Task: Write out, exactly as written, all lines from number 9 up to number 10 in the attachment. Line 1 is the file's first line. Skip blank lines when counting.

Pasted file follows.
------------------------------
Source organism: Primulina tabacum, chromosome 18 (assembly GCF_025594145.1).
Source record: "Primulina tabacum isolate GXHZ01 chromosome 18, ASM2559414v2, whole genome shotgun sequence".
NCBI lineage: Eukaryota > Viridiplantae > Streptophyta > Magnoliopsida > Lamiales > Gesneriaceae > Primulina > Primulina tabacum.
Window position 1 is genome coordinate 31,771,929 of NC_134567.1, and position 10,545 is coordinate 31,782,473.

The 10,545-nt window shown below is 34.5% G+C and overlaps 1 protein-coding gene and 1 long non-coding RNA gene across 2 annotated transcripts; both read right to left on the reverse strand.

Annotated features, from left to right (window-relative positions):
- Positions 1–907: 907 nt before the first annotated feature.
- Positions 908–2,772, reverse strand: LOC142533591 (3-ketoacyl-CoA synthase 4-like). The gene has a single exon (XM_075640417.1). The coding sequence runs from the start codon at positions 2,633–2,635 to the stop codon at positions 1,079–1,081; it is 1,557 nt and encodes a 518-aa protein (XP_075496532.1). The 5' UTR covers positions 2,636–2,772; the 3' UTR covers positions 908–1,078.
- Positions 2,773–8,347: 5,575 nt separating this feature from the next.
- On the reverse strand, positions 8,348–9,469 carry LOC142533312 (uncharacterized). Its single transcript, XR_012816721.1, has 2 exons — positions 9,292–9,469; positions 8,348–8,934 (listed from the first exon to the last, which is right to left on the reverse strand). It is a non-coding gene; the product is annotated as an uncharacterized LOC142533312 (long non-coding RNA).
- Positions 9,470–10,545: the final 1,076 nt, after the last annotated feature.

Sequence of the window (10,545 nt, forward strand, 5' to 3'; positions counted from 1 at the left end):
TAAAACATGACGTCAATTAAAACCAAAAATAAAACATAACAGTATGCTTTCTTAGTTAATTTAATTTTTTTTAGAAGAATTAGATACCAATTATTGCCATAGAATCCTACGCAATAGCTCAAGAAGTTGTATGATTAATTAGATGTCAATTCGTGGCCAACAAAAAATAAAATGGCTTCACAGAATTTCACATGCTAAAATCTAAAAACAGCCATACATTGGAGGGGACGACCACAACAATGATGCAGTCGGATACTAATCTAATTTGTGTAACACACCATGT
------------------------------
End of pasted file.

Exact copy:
- Positions 2,773–8,347: 5,575 nt separating this feature from the next.
- On the reverse strand, positions 8,348–9,469 carry LOC142533312 (uncharacterized). Its single transcript, XR_012816721.1, has 2 exons — positions 9,292–9,469; positions 8,348–8,934 (listed from the first exon to the last, which is right to left on the reverse strand). It is a non-coding gene; the product is annotated as an uncharacterized LOC142533312 (long non-coding RNA).